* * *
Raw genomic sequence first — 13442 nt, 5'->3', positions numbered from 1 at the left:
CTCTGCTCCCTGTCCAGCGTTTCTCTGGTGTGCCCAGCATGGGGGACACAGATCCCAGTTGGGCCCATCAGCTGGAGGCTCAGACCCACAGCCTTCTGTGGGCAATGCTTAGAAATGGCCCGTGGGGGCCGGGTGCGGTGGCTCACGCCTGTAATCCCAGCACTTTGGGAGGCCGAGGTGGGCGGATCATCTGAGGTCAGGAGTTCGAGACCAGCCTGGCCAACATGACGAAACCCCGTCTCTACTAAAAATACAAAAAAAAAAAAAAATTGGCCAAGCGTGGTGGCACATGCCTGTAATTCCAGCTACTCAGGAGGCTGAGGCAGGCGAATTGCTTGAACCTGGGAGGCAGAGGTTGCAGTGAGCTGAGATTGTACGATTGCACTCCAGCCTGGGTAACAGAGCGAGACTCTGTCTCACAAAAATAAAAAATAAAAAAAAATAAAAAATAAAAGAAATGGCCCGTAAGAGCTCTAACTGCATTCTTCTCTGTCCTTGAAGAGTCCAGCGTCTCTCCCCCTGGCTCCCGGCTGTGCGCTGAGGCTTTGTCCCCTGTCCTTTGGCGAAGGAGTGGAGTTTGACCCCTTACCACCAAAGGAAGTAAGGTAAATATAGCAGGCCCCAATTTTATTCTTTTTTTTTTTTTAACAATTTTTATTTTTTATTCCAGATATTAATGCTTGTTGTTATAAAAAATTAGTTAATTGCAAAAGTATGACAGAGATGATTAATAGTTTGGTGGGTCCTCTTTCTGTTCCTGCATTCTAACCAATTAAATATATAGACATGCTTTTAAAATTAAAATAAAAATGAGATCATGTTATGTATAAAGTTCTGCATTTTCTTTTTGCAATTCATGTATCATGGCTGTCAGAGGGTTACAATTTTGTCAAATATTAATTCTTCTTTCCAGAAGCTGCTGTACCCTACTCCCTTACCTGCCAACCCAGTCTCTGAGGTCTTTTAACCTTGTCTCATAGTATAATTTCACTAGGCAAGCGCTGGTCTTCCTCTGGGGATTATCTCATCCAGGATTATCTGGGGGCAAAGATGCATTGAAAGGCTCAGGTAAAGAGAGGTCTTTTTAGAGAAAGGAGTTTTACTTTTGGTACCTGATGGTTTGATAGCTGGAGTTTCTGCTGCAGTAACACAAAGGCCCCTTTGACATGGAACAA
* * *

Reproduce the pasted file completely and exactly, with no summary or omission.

Raw genomic sequence first — 13442 nt, 5'->3', positions numbered from 1 at the left:
CTCTGCTCCCTGTCCAGCGTTTCTCTGGTGTGCCCAGCATGGGGGACACAGATCCCAGTTGGGCCCATCAGCTGGAGGCTCAGACCCACAGCCTTCTGTGGGCAATGCTTAGAAATGGCCCGTGGGGGCCGGGTGCGGTGGCTCACGCCTGTAATCCCAGCACTTTGGGAGGCCGAGGTGGGCGGATCATCTGAGGTCAGGAGTTCGAGACCAGCCTGGCCAACATGACGAAACCCCGTCTCTACTAAAAATACAAAAAAAAAAAAAAATTGGCCAAGCGTGGTGGCACATGCCTGTAATTCCAGCTACTCAGGAGGCTGAGGCAGGCGAATTGCTTGAACCTGGGAGGCAGAGGTTGCAGTGAGCTGAGATTGTACGATTGCACTCCAGCCTGGGTAACAGAGCGAGACTCTGTCTCACAAAAATAAAAAATAAAAAAAAATAAAAAATAAAAGAAATGGCCCGTAAGAGCTCTAACTGCATTCTTCTCTGTCCTTGAAGAGTCCAGCGTCTCTCCCCCTGGCTCCCGGCTGTGCGCTGAGGCTTTGTCCCCTGTCCTTTGGCGAAGGAGTGGAGTTTGACCCCTTACCACCAAAGGAAGTAAGGTAAATATAGCAGGCCCCAATTTTATTCTTTTTTTTTTTTTAACAATTTTTATTTTTTATTCCAGATATTAATGCTTGTTGTTATAAAAAATTAGTTAATTGCAAAAGTATGACAGAGATGATTAATAGTTTGGTGGGTCCTCTTTCTGTTCCTGCATTCTAACCAATTAAATATATAGACATGCTTTTAAAATTAAAATAAAAATGAGATCATGTTATGTATAAAGTTCTGCATTTTCTTTTTGCAATTCATGTATCATGGCTGTCAGAGGGTTACAATTTTGTCAAATATTAATTCTTCTTTCCAGAAGCTGCTGTACCCTACTCCCTTACCTGCCAACCCAGTCTCTGAGGTCTTTTAACCTTGTCTCATAGTATAATTTCACTAGGCAAGCGCTGGTCTTCCTCTGGGGATTATCTCATCCAGGATTATCTGGGGGCAAAGATGCATTGAAAGGCTCAGGTAAAGAGAGGTCTTTTTAGAGAAAGGAGTTTTACTTTTGGTACCTGATGGTTTGATAGCTGGAGTTTCTGCTGCAGTAACACAAAGGCCCCTTTGACATGGAACAA